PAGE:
My husband took no part in the household management, he attended only to the farm-work and the laborers, and gave much time to this. Even in winter he got up so early that I often woke to find him gone. He generally came back for early tea, which we drank alone together; and at that time, when the worries and vexations of the farm were over, he was almost always in that state of high spirits which we called “wild ecstasy”. I often made him tell me what he had been doing in the morning, and he gave such absurd accounts that we both laughed till we cried. Sometimes I insisted on a serious account, and he gave it, restraining a smile. I watched his eyes and moving lips and took nothing in: the sight of him and the sound of his voice was pleasure enough.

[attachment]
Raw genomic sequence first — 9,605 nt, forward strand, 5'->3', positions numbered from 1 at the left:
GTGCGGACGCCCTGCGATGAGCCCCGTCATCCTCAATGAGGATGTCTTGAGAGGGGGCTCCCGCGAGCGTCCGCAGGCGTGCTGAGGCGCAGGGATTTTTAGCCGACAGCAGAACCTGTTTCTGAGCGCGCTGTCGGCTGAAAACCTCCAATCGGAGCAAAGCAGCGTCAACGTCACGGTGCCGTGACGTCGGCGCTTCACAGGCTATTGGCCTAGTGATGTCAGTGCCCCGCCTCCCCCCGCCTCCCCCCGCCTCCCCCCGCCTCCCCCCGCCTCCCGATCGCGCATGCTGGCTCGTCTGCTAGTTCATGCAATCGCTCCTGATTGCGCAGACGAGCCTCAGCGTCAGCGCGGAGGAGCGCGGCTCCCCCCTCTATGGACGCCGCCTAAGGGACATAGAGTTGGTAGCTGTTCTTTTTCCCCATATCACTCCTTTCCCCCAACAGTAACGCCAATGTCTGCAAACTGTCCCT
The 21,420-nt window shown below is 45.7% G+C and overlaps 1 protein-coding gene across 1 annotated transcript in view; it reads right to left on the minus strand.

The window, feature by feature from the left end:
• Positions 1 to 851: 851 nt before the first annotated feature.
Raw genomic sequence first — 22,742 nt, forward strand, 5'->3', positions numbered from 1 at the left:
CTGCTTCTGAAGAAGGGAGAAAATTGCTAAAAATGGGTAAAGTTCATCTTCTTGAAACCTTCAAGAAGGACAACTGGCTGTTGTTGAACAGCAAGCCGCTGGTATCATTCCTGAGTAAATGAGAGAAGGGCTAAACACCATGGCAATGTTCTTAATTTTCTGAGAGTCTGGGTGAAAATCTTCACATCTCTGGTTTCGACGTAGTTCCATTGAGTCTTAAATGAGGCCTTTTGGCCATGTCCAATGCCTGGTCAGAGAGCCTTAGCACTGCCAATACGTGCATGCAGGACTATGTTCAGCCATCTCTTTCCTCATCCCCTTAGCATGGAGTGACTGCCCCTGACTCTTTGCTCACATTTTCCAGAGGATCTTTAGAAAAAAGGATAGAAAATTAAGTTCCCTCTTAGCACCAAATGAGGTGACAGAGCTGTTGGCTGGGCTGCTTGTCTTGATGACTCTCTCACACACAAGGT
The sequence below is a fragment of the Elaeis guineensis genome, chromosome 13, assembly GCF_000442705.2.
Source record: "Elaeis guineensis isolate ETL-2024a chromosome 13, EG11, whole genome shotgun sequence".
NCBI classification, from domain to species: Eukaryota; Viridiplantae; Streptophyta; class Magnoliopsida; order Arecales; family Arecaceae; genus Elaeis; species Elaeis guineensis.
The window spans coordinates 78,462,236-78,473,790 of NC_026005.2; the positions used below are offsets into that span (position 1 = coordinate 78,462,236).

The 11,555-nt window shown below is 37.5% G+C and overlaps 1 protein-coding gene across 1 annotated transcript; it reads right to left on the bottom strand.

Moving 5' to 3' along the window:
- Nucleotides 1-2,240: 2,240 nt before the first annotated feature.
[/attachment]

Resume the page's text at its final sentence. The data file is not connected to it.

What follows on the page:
“Well, what have I been saying? repeat it,” he would sometimes say. But I could repeat nothing. It seemed so absurd that he should talk to me of any other subject than ourselves. As if it mattered in the least what went on in the world outside! It was at a much later time that I began to some extent to understand and take an interest in his occupations. Tatyana Semyonovna never appeared before dinner: she breakfasted alone and said good morning to us by deputy. In our exclusive little world of frantic happiness a voice form the staid orderly region in which she dwelt was quite startling: I often lost self-control and could only laugh without speaking, when the maid stood before me with folded hands and made her formal report: “The mistress bade me inquire how you slept after your walk yesterday evening; and about her I was to report that she had pain in her side all night, and a stupid dog barked in the village and kept her awake; and also I was to ask how you liked the bread this morning, and to tell you that it was not Taras who baked today, but Nikolashka who was trying his hand for the first time; and she says his baking is not at all bad, especially the cracknesl: but the tea-rusks were over-baked.” Before dinner we saw little of each other: he wrote or went out again while I played the piano or read; but at four o’clock we all met in the drawing room before dinner. Tatyana Semyonovna sailed out of her own room, and certain poor and pious maiden ladies, of whom there were always two or three living in the house, made their appearance also. Every day without fail my husband by old habit offered his arm to his mother, to take her in to dinner; but she insisted that I should take the other, so that every day, without fail, we stuck in the doors and got in each other’s way. She also presided at dinner, where the conversation, if rather solemn, was polite and sensible. The commonplace talk between my husband and me was a pleasant interruption to the formality of those entertainments. Sometimes there were squabbles between mother and son and they bantered one another; and I especially enjoyed the scenes, because they were the best proof of the strong and tender love which united the two. after dinner Tatyana Semyonovna went to the parlor, where she sat in an armchair and ground her snuff or cut the leaves of new books, while we read aloud or went off to the piano in the morning room. We read much together at this time, but music was our favorite and best enjoyment, always evoking fresh chords in our hearts and as it were revealing each afresh to the other. While I played his favorite pieces, he sat on a distant sofa where I could hardly see him. He was ashamed to betray the impression produced on him by the music; but often, when he was not expecting it, I rose from the piano, went up to him, and tried to detect on his face signs of emotion — the unnatural brightness and moistness of the eyes, which he tried in vain to conceal. Tatyana Semyonovna, though she often wanted to take a look at us there, was also anxious to put no constraint upon us. So she always passed through the room with an air of indifference and a pretence of being busy; but I knew that she had no real reason for going to her room and returning so soon. In the evening I poured out tea in the large drawing room, and all the household met again. This solemn ceremony of distributing cups and glasses before the solemnly shining samovar made me nervous for a long time. I felt myself still unworthy of such a distinction, too young and frivolous to turn the tap of such a big samovar, to put glasses on Nikita’s salver, saying “For Peter Ivanovich”, “For Marya Minichna”, to ask “Is it sweet enough?” and to leave out limps of sugar for Nurse and other deserving persons. “Capital! capital! Just like a grown-up person!” was a frequent comment from my husband, which only increased my confusion.